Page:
This is the Narmer Palette from ancient Egypt, dated to about 3150 B.C.–insofar as anything that old can be dated with any degree of certainty. The scholarly consensus is 3150 B.C., but consensus is not quite the same thing as solid fact.
Narmer–we think!–was the first king of a unified Egypt, and this siltstone palette, about two feet high, memorializes him and his achievement. Both sides are illustrated, but only the side shown above is our subject for today. We’re talking around 3150 B.C., and already the Egyptian hieroglyphics are in use and can be read, and certain artistic conventions, which would persist for three millenia, are already in place. There must have been a long period of learning and development in Egypt before this artifact was created. Going how far back, we do not know.
But getting down to business, check out the middle section of the palette–the two strange beasts with long necks intertwined, and wranglers controlling them with halters. Look at them closely. What are they?
The consensus (here we go again!) is that these are imaginary animals that probably meant something, once upon a time, in ancient Egyptian iconography, but whose meaning has been lost over time.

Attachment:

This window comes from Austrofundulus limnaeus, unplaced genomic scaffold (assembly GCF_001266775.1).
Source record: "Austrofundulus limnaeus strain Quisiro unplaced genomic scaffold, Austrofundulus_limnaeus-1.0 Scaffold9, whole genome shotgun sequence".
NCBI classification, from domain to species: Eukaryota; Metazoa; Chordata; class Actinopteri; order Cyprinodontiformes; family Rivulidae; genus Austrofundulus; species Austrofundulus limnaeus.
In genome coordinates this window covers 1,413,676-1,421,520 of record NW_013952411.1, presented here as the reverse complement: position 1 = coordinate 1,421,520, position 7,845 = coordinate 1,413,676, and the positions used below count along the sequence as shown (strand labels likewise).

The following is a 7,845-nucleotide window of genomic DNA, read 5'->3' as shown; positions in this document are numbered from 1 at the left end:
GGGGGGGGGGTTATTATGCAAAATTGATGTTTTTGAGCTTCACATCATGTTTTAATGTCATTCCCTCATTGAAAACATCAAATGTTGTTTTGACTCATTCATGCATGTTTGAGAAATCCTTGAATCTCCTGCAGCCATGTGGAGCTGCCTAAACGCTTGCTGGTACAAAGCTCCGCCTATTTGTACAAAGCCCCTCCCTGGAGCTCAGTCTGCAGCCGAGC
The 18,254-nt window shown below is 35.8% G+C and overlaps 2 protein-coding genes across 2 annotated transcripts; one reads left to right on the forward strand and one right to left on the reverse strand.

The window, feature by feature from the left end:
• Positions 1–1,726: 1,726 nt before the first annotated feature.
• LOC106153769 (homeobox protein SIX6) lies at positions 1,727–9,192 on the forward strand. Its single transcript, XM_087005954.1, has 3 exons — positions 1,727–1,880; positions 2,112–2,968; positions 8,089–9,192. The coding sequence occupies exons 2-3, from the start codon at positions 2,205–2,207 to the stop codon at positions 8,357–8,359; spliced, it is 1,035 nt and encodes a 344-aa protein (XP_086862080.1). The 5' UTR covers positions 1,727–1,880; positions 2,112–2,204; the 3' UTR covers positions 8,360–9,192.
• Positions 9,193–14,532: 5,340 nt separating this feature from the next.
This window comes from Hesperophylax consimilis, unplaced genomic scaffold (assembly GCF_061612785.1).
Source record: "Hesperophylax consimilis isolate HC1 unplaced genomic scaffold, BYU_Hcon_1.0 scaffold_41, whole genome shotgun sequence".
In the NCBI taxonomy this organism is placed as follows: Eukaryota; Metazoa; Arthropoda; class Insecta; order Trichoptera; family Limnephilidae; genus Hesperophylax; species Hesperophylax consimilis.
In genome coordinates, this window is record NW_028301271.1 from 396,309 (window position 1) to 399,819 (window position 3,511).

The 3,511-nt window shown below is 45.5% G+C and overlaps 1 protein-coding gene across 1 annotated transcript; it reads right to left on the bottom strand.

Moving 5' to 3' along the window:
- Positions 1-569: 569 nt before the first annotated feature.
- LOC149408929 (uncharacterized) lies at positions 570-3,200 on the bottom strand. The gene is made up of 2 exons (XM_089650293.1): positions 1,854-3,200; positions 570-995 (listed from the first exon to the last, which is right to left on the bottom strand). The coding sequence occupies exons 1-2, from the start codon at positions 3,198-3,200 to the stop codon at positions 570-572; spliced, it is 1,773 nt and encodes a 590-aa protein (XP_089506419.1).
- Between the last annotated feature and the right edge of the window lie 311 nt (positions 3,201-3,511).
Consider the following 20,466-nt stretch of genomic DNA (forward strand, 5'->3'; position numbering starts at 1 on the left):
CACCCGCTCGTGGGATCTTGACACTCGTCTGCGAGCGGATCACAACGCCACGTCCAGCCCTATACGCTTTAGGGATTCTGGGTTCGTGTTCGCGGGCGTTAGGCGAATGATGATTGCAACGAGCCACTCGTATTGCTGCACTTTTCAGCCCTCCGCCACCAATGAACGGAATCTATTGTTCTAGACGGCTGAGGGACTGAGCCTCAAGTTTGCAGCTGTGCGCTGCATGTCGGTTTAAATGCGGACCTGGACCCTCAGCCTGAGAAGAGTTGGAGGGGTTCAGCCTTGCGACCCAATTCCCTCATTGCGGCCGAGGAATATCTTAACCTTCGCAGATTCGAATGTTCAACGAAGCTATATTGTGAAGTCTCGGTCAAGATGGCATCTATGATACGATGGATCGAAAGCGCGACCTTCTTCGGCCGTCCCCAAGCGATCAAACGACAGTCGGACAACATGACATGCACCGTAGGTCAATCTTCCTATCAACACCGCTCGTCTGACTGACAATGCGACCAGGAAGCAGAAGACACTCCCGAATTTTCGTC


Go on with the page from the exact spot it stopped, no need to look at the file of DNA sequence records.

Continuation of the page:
But when you took a good look at those creatures, did the word “dinosaur” pop into your head?
Oh, but that’s absurd! Those animals have external ears, and dinosaurs didn’t!
Didn’t they? Ears are soft tissue. The chances of external ears surviving as fossils are so small as to be virtually zero. If some dinosaurs had external ears, we wouldn’t know it.
Yeah, but the faces! They look much more like lion or leopard faces–not dinosaurs.
Oh? Suddenly we know what all dino faces looked like?
It occurs to me that there was a sauropod dinosaur in Africa called Vulcanodon, which was just about the same size, relative to the human wranglers, as the creatures on the palette. No skull of Vulcanodon has ever been found, so we can have no idea what its face looked like.
Consider: If elephants did not exist today, and no one had ever seen one, or even a picture of one, what would any scientist think, who found a fossilized elephant skull? Would he ever deduce the elephant’s trunk? They like to say they would, but we are at liberty not to believe them.
Ancient Egyptians routinely and realistically portrayed many animals in their art, and even in Narmer’s time, had zoos. So there are really only two choices, in regard to the long-necked beasts on the Narmer Palette.
Either they are imaginary, or they’re not.
And if they’re not… what are they?